A student-led initiative brought Green2Go reusable containers to Carleton College last spring, and despite campus changes amid the coronavirus the containers have been a successful fit on the Northfield, MN campus. Plans for the reusable container program preceded the arrival of COVID-19 as a simple sustainability measure, but changing perceptions around eating in at campus dining halls might be breathing new life into the program.
According to an official university release, the original pilot for Carleton's Green2Go containers was set for the spring 2020 semester but the arrival of COVID-19 forced the college to shift focus and put the program on hold. However, the Carleton Student Association had already funded the purchase of 300 reusable containers and there were still some 280 students on campus, so the pilot went forward.
“A lot of students did not want to eat in the dining hall—they were scared,” says Katie McKenna, dining services manager with Bon Appétit, Carleton College's food service provider. “They just wanted to take food out, and we were going through a lot of disposable clamshells every week. It was frightening, the number with only 280 students on campus.”
So each on-campus student was given a Green2Go exchange card, which could be traded for a reusable container at a dining hall. After use, students are were expected to rinse out their container and return it to the dining facility at their next meal, either for an exchange card or another container.
As with many institutions across the country, Carleton made the decision to bring the majority of its students back to campus this fall, and with the fall came a full-scale Green2Go deployment.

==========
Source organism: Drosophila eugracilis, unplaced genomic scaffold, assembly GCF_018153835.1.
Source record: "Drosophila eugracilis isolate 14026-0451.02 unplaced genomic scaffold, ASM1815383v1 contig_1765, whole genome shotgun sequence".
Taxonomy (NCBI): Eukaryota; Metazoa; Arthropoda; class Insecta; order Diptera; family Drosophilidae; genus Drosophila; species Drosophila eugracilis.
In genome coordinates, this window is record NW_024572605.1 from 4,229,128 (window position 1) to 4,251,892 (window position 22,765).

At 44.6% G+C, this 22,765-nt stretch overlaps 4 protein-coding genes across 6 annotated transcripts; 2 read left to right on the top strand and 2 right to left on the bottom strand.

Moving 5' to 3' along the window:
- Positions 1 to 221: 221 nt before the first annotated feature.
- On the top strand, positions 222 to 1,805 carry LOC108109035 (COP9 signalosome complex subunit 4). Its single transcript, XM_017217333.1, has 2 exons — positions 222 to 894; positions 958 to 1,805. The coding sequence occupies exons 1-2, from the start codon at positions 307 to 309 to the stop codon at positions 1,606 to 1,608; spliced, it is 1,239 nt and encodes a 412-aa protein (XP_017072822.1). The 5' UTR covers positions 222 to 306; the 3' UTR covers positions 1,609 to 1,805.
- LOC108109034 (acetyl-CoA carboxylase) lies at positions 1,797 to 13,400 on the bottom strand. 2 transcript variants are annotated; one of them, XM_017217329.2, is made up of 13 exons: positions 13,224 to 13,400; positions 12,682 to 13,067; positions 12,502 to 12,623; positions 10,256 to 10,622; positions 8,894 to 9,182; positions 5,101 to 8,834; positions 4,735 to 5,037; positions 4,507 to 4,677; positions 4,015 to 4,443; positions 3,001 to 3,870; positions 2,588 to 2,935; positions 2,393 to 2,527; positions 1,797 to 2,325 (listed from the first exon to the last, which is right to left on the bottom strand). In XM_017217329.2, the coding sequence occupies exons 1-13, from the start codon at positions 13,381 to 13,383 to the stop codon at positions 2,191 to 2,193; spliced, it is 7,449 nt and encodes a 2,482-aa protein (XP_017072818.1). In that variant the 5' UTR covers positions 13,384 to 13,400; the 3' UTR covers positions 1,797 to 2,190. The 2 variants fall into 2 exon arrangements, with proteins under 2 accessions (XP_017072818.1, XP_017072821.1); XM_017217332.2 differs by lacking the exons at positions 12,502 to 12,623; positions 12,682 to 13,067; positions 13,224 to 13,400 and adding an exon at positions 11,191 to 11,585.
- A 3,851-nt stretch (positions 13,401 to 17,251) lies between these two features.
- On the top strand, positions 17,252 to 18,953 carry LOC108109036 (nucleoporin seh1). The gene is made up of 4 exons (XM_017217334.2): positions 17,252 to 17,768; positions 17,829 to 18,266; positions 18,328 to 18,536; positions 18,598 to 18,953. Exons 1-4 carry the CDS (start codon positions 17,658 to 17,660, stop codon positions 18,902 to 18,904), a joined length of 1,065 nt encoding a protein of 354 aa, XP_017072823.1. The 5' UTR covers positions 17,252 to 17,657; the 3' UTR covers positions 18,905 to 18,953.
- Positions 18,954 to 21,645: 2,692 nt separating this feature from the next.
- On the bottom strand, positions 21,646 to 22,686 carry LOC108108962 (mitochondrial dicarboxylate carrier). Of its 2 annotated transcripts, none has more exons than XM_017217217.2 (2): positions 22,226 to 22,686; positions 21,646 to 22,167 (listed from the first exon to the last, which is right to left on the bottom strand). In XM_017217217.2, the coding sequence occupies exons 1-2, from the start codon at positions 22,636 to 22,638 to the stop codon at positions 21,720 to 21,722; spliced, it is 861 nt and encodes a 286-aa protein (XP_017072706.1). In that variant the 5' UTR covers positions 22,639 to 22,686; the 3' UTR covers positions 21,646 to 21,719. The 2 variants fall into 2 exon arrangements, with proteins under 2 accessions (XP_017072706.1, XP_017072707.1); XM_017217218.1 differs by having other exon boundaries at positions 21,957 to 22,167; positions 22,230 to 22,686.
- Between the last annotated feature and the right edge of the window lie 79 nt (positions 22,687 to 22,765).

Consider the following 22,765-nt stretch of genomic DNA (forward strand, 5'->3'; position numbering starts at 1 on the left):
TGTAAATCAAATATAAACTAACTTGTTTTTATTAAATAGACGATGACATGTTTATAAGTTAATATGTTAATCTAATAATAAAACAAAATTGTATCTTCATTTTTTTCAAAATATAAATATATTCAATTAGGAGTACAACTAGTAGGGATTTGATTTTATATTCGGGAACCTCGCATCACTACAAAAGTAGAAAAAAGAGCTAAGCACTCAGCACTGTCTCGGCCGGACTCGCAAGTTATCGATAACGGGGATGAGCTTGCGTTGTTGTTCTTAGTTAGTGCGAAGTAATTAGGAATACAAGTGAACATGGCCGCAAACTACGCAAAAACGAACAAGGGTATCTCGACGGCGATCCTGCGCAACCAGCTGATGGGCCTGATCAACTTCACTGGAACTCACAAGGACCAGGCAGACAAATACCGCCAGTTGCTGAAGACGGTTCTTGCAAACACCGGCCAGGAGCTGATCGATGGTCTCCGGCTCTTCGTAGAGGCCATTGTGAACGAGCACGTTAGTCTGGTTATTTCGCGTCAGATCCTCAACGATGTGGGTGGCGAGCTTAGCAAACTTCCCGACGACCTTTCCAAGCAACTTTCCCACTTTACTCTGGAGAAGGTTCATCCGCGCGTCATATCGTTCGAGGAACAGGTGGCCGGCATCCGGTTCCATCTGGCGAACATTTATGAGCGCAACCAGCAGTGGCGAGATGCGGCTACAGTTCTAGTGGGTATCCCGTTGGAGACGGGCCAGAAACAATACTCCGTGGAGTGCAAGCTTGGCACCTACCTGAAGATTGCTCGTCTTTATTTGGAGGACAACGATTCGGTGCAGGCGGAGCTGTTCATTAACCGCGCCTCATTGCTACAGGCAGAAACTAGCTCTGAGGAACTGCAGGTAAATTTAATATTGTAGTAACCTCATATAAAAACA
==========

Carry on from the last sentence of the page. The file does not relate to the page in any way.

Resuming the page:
The cost for the Green2Go disposable containers during Carleton's trial spring semester saw the containers used for about 2,100 meals per week at $0.26 per reusable container -- a weekly cost of $546. Carleton projected those figures to rise to 16,000 meals and $4,160 a week during a full fall semester. Each Green2Go container can be used as many as 300 times at a cost of $4.10, or roughly the equivalent cost of 16 disposable, single-use containers.
“When we looked at what the cost was to get the product in here, it was pretty easy to arrive at,” says Jesse Cashman, the director of Auxiliary Services and client manager for Carleton’s contract with Bon Appétit. “We’re going to return our cost here within 3-4 months of this operation, which is pretty astounding.”
For its full-scale rollout Carleton purchased 3,500 Green2Go containers in July, and 1,000 more in September, all with money set aside for COVID-19 expenses on campus.
“In an odd way, I think COVID-19 has helped this program with student awareness. I can talk about reducing waste all day long, but it really has to be something that the students buy into," says McKenna. "They wanted to be able to eat out of the dining hall, and how could we do that successfully? The clamshells were the answer.”